Frito-Lay Jumps Into Gluten-Free Craze With New Labels

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Two years ago, Melanie Montemurno finally went on a gluten-free diet after enduring stomach problems and acid reflux since she was a child.

The 29-year-old architect's assistant was never actually tested for a gluten allergy or diagnosed with associated celiac disease. But after complaining to her chiropractor, he suggested she immediately eliminate any products that contained gluten -- the protein in wheat, barley or rye flour.

"I thought I'd give it a try and I am feeling so much better," said Montemurno. "Initially, I found the transition difficult. I loved baked goods and enjoyed baking. But I have started finding new recipes."

Now, many of her friends are on gluten-free diets, part of a growing health trend that food companies and their marketing departments are starting to notice.

This week, junk food giant Frito-Lay is poised to roll out new labeling on a host of snacks, all of which will be promoted as "gluten-free:" Lay's, Doritos, Ruffles, Tostitos and Cheetos.

The company, a subsidiary of PepsiCo, said in a news release from its corporate offices in Plano, Texas, that it has developed a validation program that meets Food and Drug Administration standards of 20 parts per million of gluten.

Even Montemurno recognizes it's a "marketing ploy."

"The majority of their junk food is gluten-free except for a few strange ones like Sun Chips and Pringles," she said.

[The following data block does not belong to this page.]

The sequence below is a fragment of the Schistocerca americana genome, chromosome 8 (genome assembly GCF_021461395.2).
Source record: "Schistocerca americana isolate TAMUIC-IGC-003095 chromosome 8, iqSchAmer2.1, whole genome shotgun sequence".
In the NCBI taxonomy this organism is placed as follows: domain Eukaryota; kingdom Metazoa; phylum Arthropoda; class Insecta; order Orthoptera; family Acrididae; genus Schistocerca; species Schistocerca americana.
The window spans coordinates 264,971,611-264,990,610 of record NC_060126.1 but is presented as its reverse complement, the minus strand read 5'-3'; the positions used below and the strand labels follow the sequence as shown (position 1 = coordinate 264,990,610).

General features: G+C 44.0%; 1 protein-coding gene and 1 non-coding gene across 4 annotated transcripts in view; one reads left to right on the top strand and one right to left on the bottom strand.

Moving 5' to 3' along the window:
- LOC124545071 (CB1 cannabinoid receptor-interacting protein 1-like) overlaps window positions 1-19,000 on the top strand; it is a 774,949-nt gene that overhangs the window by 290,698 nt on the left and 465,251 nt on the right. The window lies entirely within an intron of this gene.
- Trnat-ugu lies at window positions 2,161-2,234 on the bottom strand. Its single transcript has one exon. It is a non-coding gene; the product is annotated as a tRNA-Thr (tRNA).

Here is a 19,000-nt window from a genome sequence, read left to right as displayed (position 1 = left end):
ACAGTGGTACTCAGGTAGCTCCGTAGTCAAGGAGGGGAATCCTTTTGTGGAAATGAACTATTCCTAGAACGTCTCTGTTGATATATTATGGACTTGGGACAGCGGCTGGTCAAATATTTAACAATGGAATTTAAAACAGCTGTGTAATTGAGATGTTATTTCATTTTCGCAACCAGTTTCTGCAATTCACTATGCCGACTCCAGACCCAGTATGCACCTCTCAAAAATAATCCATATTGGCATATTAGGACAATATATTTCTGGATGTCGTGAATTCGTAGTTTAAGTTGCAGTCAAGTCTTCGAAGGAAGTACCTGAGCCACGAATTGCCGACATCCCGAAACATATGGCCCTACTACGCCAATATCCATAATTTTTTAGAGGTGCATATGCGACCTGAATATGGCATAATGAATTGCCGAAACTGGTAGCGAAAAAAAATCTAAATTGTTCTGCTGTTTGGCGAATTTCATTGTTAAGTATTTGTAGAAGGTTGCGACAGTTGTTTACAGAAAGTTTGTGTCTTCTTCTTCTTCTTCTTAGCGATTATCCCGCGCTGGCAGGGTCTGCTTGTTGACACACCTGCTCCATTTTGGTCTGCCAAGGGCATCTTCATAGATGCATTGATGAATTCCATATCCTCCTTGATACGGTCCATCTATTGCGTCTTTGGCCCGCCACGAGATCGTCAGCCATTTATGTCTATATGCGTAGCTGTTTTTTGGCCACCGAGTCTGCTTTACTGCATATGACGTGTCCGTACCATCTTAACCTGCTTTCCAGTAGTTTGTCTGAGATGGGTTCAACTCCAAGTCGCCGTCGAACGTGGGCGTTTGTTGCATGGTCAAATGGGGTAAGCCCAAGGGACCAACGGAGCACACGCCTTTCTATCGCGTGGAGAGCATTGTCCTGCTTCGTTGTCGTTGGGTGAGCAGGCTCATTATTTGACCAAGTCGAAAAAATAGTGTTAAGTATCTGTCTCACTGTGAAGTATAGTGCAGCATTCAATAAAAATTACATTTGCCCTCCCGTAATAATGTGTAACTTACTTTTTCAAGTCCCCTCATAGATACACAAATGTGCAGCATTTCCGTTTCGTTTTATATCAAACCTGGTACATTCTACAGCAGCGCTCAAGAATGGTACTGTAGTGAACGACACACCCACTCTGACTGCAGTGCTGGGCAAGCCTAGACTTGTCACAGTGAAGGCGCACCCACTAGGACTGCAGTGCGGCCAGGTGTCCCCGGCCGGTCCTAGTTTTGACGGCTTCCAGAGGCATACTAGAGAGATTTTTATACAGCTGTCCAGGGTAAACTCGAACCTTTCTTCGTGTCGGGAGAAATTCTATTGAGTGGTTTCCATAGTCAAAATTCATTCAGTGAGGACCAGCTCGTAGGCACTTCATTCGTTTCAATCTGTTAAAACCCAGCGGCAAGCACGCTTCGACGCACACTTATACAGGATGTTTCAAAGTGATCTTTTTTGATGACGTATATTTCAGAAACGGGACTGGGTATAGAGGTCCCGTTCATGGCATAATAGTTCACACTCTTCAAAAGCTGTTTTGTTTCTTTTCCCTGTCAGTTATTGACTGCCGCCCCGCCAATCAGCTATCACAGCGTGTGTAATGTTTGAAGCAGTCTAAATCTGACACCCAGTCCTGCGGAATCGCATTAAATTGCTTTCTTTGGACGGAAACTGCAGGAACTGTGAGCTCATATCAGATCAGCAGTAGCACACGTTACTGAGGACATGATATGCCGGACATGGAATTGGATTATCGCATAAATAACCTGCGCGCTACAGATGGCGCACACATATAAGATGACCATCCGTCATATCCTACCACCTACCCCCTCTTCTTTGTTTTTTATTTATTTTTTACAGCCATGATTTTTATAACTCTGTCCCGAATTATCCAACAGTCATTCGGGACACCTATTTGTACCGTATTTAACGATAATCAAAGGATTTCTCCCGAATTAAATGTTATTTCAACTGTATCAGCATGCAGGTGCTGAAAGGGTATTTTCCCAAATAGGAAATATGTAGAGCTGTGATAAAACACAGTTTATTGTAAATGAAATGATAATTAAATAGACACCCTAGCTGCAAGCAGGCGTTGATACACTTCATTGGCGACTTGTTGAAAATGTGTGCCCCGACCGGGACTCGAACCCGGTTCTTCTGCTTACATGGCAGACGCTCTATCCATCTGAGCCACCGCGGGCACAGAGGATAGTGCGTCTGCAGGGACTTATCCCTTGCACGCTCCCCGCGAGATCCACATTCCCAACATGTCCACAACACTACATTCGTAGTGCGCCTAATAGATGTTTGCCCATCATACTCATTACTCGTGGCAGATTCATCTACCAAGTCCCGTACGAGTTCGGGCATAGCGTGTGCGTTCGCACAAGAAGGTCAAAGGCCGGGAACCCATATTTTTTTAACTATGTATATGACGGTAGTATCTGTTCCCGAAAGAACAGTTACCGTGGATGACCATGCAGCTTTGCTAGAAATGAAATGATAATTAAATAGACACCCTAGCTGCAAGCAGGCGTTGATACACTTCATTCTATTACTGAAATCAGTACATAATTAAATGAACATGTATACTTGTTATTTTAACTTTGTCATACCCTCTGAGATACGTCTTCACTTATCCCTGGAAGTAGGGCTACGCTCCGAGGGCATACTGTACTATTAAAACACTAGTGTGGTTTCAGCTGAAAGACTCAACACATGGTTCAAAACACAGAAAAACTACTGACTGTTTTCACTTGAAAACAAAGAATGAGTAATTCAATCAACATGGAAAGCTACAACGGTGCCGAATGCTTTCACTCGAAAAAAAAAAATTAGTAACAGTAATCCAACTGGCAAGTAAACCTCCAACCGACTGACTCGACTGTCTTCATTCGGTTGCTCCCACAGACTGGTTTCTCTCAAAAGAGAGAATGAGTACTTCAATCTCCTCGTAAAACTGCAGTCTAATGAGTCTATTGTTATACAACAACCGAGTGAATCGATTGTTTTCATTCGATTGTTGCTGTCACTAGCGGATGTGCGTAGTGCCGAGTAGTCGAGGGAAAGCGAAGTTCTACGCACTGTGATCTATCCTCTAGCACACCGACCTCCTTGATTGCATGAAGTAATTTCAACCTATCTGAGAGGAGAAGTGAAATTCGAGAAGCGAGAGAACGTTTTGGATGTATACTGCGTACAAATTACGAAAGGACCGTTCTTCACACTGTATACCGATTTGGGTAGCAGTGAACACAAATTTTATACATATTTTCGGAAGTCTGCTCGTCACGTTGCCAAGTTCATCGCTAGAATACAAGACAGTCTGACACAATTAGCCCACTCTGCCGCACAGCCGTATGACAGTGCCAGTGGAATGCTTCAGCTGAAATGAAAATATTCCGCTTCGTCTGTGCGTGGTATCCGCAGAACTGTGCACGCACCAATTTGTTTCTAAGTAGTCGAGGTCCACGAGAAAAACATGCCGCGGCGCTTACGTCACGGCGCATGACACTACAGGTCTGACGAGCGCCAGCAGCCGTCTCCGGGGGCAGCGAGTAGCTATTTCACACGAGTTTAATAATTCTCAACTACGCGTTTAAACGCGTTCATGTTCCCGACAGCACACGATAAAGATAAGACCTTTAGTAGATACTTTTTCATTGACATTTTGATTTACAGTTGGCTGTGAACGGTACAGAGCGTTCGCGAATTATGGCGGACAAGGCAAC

Last year, Americans spent $2.64 billion on foods and beverages without gluten, up from $210 million in 2001, according to Packaged Facts, a Rockville, Md.-based market research firm. The number of food and beverage packages with gluten-free package claims or tags rose from fewer than 1,000 at the end of 2006 to 2,600 by 2010.

Sixty million gluten-free products are consumed in the U.S. each day, according to Dr. Alessio Fasano, director of the Center for Celiac Research at the University of Maryland in Baltimore.

He said a growing number of people have a type of gluten intolerance called nonceliac gluten sensitivity, which isn't quite as serious as celiac disease but not to be taken lightly, either. Mounting evidence now suggests the number of people who have nonceliac gluten sensitivity may outnumber those who have full-blown celiac disease.

Celebrities like pop star Miley Cyrus have said they have taken on a gluten-free diet for their health.

"Gluten is crapppp anyway," she recently tweeted.

Those with sensitivities claim that gluten leaves them feeling tired, achy and bloated.

But Dr. Peter Green, director of the Celiac Center at Columbia University in New York City, estimated close to 90 percent of dieters abandon gluten "as a food fad, or as a weight-reduction thing."

"On a weight-reduction diet, one typically avoids carbohydrates. And our main source of carbohydrates is wheat flour," he said, adding that breads and pasta are usually the first foods to go. "A weight-reduction diet is often a gluten-free diet."

But celiac disease, an autoimmune disorder that destroys the lining of the small intestine and prevents it from absorbing nutrients from food, can be life-threatening.

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